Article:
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Country cottage gardens unfold beneath kookaburra wings

Matthew Popplewell

Matthew Popplewell

May 14, 2012

Living within a Matty Hayden lusty blow of Noosa, I came to the region expecting the formal garden to dominate, with an immaculate lawn with the neatly trimmed Murraya paniculata weaving around the bean-shaped pool, oozing out its relentless perfume. What I didn’t expect were quite so many lost oases that had reinvented the words “cottage garden”. For the way through the woods not only led you to the relentless cackle of the kookaburra but I found out to my immense pleasure, a number of iconic gardens that had simply been carved out through the woods. You would never find them, of course, for looking and I only did from word of mouth but what I did find was two particular gardens that didn’t so much have one story, but chapters upon chapters of planting evolution. Here were two such examples:

A step back in Hinterland times

Set in a backdrop of the picturesque natural surroundings of the Queensland hinterland, Yandina Station has lost none of its charm and rustic demeanour since its establishment back in 1853. Arriving from a British ship, the Skyring family created a head cattle station on the site to which it served before turning into a dairy farm at the turn of the 20th century. It then served as a dairy and beef cattle farm for 50 years before becoming the present day stud.

Its gardens subtly retain its cottage garden feel and its British roots, with a croquet lawn and pleasantly scented rose gardens weaving their way through the lichen pattered fencing. Serving as a function venue, it has small courtyard of herbs and a small smattering of veggies that supplement the farming theme retained by the surrounding cob-webbed full barns.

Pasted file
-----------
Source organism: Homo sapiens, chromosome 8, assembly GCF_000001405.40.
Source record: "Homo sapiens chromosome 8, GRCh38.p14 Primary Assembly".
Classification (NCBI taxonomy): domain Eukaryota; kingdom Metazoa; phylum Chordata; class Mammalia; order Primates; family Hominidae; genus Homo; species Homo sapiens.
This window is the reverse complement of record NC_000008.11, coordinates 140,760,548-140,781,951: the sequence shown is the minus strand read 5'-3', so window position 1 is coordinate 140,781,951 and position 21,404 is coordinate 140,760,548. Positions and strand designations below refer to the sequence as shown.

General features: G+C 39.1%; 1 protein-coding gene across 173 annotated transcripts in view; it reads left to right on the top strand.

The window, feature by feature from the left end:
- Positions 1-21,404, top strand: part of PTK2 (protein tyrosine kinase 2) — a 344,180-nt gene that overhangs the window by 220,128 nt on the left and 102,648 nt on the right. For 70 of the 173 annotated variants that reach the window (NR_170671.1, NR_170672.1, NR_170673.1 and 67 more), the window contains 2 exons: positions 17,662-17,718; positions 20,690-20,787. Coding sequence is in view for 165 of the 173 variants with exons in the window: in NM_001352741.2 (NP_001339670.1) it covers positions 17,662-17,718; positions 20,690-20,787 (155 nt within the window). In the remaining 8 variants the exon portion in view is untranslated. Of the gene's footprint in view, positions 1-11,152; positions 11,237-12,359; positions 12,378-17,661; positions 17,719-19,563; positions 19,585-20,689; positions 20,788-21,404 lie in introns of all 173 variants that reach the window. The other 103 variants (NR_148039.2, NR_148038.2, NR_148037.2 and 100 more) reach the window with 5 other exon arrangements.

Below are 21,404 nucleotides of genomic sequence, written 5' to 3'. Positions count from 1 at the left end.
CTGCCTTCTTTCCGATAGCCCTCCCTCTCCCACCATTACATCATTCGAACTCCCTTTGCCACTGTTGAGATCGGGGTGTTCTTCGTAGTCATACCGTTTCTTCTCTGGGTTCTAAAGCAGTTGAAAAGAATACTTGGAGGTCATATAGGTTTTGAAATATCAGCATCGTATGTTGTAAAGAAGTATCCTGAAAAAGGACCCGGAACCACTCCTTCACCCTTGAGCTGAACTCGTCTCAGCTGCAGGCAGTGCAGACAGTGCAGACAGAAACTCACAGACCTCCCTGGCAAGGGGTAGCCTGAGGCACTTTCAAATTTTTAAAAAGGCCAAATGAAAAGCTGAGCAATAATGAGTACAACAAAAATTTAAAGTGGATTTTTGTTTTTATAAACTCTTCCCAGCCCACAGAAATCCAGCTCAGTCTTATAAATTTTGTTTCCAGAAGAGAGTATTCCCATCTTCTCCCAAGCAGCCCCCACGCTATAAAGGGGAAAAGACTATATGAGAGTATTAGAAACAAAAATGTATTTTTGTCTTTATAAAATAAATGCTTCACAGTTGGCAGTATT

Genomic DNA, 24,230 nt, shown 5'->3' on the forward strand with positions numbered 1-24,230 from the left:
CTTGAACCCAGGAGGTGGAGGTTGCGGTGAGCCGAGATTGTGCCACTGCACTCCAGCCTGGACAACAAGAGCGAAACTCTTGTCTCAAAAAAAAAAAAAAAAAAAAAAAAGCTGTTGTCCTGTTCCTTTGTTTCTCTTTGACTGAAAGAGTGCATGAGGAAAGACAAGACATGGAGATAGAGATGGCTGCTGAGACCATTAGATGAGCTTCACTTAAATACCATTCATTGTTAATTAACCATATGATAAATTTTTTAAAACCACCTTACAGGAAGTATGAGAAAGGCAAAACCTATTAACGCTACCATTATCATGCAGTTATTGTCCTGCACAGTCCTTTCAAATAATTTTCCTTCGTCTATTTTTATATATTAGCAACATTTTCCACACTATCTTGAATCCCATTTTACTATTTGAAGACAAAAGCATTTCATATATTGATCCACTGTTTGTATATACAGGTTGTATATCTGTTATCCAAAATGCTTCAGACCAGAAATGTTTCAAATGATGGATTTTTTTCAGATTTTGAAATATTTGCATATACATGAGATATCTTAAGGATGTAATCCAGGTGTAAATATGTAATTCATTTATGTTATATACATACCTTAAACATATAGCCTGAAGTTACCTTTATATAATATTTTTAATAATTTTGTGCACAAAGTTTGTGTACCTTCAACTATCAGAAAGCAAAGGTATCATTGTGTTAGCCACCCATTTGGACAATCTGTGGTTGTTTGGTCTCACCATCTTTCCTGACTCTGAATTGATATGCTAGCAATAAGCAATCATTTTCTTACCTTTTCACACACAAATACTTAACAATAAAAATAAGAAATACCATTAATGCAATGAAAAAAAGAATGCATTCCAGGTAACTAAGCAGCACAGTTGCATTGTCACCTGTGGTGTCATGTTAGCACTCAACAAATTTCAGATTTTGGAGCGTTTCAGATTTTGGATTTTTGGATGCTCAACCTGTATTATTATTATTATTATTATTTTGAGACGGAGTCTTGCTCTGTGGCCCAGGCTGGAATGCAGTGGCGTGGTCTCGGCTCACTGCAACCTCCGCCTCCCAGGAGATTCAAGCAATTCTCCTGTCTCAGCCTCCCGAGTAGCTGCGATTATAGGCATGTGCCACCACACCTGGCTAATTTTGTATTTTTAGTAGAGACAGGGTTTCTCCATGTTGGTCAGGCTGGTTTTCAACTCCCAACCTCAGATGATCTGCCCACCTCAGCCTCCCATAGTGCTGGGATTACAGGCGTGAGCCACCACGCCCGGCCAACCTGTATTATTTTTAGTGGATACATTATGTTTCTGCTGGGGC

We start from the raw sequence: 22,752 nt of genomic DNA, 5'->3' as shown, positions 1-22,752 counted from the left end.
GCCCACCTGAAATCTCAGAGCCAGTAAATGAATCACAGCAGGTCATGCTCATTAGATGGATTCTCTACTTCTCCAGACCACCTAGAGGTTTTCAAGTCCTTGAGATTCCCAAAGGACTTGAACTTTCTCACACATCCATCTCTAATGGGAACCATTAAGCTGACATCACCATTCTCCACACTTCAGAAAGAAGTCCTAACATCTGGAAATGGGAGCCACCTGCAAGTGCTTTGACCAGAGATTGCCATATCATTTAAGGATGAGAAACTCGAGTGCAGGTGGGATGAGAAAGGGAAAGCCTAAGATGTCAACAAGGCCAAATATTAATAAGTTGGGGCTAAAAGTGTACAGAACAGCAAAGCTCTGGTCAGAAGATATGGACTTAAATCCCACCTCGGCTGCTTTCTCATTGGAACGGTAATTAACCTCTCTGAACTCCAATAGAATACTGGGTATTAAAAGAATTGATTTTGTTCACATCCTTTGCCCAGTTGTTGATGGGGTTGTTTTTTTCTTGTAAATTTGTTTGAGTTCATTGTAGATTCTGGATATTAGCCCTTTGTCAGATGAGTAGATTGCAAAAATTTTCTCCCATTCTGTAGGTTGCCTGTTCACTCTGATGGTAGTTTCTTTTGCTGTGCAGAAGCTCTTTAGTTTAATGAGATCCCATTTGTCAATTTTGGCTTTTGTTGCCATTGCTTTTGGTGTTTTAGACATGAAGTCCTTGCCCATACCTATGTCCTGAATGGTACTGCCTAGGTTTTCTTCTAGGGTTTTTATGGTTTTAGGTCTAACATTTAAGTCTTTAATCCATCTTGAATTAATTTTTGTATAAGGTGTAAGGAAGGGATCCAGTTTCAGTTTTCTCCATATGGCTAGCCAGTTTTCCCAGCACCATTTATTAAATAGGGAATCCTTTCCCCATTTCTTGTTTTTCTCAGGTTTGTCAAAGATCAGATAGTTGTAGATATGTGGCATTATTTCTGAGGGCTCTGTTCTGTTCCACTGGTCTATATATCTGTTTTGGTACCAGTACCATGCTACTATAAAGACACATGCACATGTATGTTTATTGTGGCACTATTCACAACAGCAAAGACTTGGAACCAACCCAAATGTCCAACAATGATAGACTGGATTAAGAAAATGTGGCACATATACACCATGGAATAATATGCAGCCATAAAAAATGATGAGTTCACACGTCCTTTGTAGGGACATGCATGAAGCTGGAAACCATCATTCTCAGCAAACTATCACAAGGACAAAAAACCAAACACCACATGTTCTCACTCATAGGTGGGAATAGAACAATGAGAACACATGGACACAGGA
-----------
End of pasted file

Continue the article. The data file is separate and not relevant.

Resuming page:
The gardens have a tipple of roses that defy the humidity of the region and spring out black-spot free and vibrant. The staghorn fern, Platycerium superbum (what a great name for a plant that has no backside and a horny looking front!!) is latching on tight to the fig. The Plumbago capensis is stretching out over the lavender as if replacing its lost but not forgotten blue.

Through an evolution of farming and restoration the station, which covers over 200 acres, is still a working cattle farm with the homestead now lovingly restored as a function venue.

A little piece of paradise at Stringybark Cottage

Lost amongst coloured tropical foliage, bold headed beehive gingers, Costus and Heliconia, and under the scented air from the stringy bark eucalyptus, there is a continued grooming project that has been some 20 years in creation at Stringybark Cottage in Verrierdale, Queensland. This hidden treasure created from a clearing of trees, a passion for plants and the ever challenging vagaries of nature have produced a dreamy garden of mesmeric colour and unfolding mystery.

Much of what listens to the relentless chatter of the oriole and cockatoo has long since passed on as nature’s hold on conditions remains strong. The tall surrounding gums restrict light. Frequent cold winter nights restrict some tropical plants succeeding and the soil’s acidity is a battle to overcome.

To name but a few wonders I embraced were: the beehive ginger (Zingiber spectabile); a Mussaenda in full flower; Eucalyptus macrorhyncha, the red stringy bark tree; and the bat plant or Tacca integriflia.

In a garden where shade and frequent dampness dwells, it has been the lawn that has worn more head scratching nails than most dilemmas met in the immense acreage.

The owners are trialling a new lawn that has produced superb results. In using Zoisya matrella, they have found a contrasting fine leaf variety which is described as tough in both the damp and dry. It does need sun, and with that, produces a lovely apple green colour. The other perk is it is only needing to be mowed occasionally and if mowing isn’t your thing then you can also leave it to grow naturally up trunks and it still looks good.

I had found a new lawn at Stringybark Cottage. I had found paradise at Stringybark Cottage.

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